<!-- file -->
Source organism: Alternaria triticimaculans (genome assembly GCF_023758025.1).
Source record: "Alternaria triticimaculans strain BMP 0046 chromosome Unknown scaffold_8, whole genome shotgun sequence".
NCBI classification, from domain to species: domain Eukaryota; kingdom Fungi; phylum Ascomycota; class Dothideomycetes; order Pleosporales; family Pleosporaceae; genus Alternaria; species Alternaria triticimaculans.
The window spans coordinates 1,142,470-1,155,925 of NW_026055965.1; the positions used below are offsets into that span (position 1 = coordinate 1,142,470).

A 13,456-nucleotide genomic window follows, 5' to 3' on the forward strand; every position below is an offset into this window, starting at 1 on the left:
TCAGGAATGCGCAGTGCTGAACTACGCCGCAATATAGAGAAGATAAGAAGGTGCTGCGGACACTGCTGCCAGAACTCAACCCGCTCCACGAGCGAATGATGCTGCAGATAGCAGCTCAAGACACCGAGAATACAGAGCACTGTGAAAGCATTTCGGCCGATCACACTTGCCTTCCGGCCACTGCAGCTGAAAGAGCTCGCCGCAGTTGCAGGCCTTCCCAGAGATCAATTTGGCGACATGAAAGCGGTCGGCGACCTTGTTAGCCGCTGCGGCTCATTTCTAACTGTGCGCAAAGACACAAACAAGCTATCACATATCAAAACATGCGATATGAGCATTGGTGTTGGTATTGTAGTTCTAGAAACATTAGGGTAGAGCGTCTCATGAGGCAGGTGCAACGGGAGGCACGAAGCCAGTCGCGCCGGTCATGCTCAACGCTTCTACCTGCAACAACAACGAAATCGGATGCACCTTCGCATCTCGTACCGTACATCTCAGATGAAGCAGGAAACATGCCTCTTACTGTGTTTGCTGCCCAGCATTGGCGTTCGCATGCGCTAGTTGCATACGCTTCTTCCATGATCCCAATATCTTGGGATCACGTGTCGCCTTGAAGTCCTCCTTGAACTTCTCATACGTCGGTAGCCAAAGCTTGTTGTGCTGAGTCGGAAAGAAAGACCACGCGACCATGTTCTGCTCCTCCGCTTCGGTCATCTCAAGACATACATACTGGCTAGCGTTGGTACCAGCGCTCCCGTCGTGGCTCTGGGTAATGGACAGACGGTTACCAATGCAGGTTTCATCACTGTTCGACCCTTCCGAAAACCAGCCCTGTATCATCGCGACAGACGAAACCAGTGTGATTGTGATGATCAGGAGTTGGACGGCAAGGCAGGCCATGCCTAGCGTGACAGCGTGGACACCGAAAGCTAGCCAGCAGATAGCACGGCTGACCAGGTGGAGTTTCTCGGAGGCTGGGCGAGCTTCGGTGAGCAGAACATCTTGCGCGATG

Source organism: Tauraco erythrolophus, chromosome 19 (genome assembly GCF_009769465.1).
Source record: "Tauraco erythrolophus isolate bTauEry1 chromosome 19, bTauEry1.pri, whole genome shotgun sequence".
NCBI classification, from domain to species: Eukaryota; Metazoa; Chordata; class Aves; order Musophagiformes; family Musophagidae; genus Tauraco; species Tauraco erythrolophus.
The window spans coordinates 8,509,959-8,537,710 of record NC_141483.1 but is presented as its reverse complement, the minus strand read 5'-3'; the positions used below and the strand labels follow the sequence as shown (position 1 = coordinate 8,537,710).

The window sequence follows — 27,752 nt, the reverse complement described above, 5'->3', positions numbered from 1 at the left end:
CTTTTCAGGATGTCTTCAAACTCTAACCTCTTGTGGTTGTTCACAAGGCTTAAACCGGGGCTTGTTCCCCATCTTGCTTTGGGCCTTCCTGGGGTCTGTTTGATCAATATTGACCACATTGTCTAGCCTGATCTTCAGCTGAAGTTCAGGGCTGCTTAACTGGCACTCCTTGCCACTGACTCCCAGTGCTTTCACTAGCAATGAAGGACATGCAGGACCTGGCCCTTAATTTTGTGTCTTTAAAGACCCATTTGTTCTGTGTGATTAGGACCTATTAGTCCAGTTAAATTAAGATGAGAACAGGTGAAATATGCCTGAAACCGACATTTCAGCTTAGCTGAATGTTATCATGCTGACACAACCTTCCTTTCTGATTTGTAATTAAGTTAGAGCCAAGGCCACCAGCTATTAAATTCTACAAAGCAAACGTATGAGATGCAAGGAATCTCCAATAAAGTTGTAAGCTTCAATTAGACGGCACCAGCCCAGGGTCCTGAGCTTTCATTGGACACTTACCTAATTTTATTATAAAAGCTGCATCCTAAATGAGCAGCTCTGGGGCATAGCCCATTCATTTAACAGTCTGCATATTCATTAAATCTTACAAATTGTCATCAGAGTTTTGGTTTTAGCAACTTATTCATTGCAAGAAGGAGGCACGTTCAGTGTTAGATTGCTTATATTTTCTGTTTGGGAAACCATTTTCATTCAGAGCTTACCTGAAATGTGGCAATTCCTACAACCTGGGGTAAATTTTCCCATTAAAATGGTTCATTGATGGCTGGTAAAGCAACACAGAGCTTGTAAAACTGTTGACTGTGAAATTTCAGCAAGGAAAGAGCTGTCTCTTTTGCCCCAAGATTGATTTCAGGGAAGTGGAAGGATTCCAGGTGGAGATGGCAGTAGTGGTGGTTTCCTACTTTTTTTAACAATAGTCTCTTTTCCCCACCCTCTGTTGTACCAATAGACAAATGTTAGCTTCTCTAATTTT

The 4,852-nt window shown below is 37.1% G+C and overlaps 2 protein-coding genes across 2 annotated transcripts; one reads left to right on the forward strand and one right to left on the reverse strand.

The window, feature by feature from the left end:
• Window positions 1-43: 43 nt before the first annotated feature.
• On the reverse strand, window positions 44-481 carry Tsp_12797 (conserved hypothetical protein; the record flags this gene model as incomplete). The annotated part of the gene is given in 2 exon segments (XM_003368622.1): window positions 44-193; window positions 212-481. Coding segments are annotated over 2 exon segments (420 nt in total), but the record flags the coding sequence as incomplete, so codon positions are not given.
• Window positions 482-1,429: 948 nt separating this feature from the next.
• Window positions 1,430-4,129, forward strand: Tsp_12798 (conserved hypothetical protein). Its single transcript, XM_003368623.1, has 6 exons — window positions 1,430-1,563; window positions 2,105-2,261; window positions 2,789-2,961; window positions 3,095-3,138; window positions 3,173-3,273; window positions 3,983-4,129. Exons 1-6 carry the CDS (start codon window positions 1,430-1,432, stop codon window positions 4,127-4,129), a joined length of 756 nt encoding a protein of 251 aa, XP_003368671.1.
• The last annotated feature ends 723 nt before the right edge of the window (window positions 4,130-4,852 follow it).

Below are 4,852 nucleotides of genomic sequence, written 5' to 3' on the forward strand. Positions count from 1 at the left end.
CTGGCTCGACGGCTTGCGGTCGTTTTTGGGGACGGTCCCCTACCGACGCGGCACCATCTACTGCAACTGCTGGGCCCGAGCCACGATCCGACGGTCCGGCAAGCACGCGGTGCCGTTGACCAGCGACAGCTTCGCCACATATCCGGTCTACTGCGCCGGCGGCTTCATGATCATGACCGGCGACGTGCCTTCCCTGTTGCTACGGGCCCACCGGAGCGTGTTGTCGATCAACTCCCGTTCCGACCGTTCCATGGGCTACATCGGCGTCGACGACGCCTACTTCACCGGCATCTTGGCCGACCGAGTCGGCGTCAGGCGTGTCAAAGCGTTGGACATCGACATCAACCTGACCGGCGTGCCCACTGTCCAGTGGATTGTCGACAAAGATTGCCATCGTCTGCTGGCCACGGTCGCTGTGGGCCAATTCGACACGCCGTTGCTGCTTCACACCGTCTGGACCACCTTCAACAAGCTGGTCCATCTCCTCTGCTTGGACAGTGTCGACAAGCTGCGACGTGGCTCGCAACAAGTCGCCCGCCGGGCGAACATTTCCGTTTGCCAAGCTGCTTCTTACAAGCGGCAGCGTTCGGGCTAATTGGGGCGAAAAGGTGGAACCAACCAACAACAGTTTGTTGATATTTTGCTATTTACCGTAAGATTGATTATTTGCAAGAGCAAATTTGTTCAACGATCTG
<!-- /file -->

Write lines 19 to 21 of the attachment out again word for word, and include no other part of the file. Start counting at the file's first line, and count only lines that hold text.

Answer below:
• The last annotated feature ends 723 nt before the right edge of the window (window positions 4,130-4,852 follow it).

Below are 4,852 nucleotides of genomic sequence, written 5' to 3' on the forward strand. Positions count from 1 at the left end.
CTGGCTCGACGGCTTGCGGTCGTTTTTGGGGACGGTCCCCTACCGACGCGGCACCATCTACTGCAACTGCTGGGCCCGAGCCACGATCCGACGGTCCGGCAAGCACGCGGTGCCGTTGACCAGCGACAGCTTCGCCACATATCCGGTCTACTGCGCCGGCGGCTTCATGATCATGACCGGCGACGTGCCTTCCCTGTTGCTACGGGCCCACCGGAGCGTGTTGTCGATCAACTCCCGTTCCGACCGTTCCATGGGCTACATCGGCGTCGACGACGCCTACTTCACCGGCATCTTGGCCGACCGAGTCGGCGTCAGGCGTGTCAAAGCGTTGGACATCGACATCAACCTGACCGGCGTGCCCACTGTCCAGTGGATTGTCGACAAAGATTGCCATCGTCTGCTGGCCACGGTCGCTGTGGGCCAATTCGACACGCCGTTGCTGCTTCACACCGTCTGGACCACCTTCAACAAGCTGGTCCATCTCCTCTGCTTGGACAGTGTCGACAAGCTGCGACGTGGCTCGCAACAAGTCGCCCGCCGGGCGAACATTTCCGTTTGCCAAGCTGCTTCTTACAAGCGGCAGCGTTCGGGCTAATTGGGGCGAAAAGGTGGAACCAACCAACAACAGTTTGTTGATATTTTGCTATTTACCGTAAGATTGATTATTTGCAAGAGCAAATTTGTTCAACGATCTG